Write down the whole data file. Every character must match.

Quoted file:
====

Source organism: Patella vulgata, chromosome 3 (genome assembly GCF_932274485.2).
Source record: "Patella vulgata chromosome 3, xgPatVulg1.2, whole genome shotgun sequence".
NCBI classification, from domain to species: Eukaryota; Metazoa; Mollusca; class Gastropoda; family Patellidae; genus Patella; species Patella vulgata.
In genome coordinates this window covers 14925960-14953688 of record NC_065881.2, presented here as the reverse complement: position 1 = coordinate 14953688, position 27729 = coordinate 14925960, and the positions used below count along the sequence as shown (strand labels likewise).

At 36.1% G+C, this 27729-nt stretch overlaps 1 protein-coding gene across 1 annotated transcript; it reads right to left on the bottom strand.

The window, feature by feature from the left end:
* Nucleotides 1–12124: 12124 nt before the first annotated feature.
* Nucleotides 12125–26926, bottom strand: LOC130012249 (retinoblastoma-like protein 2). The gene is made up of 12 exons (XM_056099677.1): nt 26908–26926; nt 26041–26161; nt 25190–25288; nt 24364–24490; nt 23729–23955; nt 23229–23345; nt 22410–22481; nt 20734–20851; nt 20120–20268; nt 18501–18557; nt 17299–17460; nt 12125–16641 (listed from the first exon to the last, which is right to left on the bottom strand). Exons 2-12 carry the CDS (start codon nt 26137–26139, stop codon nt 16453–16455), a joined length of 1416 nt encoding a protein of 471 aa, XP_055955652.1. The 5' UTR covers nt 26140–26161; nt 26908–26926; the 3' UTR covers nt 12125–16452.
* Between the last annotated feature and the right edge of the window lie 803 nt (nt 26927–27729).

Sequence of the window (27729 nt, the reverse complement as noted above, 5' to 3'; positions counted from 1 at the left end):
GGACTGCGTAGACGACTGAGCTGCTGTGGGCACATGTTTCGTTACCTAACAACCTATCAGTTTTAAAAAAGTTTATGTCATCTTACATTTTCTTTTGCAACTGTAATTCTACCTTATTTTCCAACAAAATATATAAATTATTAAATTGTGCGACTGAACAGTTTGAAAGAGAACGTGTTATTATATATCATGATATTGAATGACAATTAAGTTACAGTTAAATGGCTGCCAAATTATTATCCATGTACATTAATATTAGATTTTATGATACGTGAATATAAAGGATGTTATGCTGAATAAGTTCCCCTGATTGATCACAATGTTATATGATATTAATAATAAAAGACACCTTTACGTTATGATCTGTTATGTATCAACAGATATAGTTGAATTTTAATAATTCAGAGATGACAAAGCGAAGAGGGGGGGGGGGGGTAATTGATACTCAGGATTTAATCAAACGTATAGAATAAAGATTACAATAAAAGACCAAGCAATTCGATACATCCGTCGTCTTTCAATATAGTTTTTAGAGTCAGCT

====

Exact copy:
Source organism: Patella vulgata, chromosome 3 (genome assembly GCF_932274485.2).
Source record: "Patella vulgata chromosome 3, xgPatVulg1.2, whole genome shotgun sequence".
NCBI classification, from domain to species: Eukaryota; Metazoa; Mollusca; class Gastropoda; family Patellidae; genus Patella; species Patella vulgata.
In genome coordinates this window covers 14925960-14953688 of record NC_065881.2, presented here as the reverse complement: position 1 = coordinate 14953688, position 27729 = coordinate 14925960, and the positions used below count along the sequence as shown (strand labels likewise).

At 36.1% G+C, this 27729-nt stretch overlaps 1 protein-coding gene across 1 annotated transcript; it reads right to left on the bottom strand.

The window, feature by feature from the left end:
* Nucleotides 1–12124: 12124 nt before the first annotated feature.
* Nucleotides 12125–26926, bottom strand: LOC130012249 (retinoblastoma-like protein 2). The gene is made up of 12 exons (XM_056099677.1): nt 26908–26926; nt 26041–26161; nt 25190–25288; nt 24364–24490; nt 23729–23955; nt 23229–23345; nt 22410–22481; nt 20734–20851; nt 20120–20268; nt 18501–18557; nt 17299–17460; nt 12125–16641 (listed from the first exon to the last, which is right to left on the bottom strand). Exons 2-12 carry the CDS (start codon nt 26137–26139, stop codon nt 16453–16455), a joined length of 1416 nt encoding a protein of 471 aa, XP_055955652.1. The 5' UTR covers nt 26140–26161; nt 26908–26926; the 3' UTR covers nt 12125–16452.
* Between the last annotated feature and the right edge of the window lie 803 nt (nt 26927–27729).

Sequence of the window (27729 nt, the reverse complement as noted above, 5' to 3'; positions counted from 1 at the left end):
GGACTGCGTAGACGACTGAGCTGCTGTGGGCACATGTTTCGTTACCTAACAACCTATCAGTTTTAAAAAAGTTTATGTCATCTTACATTTTCTTTTGCAACTGTAATTCTACCTTATTTTCCAACAAAATATATAAATTATTAAATTGTGCGACTGAACAGTTTGAAAGAGAACGTGTTATTATATATCATGATATTGAATGACAATTAAGTTACAGTTAAATGGCTGCCAAATTATTATCCATGTACATTAATATTAGATTTTATGATACGTGAATATAAAGGATGTTATGCTGAATAAGTTCCCCTGATTGATCACAATGTTATATGATATTAATAATAAAAGACACCTTTACGTTATGATCTGTTATGTATCAACAGATATAGTTGAATTTTAATAATTCAGAGATGACAAAGCGAAGAGGGGGGGGGGGGGTAATTGATACTCAGGATTTAATCAAACGTATAGAATAAAGATTACAATAAAAGACCAAGCAATTCGATACATCCGTCGTCTTTCAATATAGTTTTTAGAGTCAGCT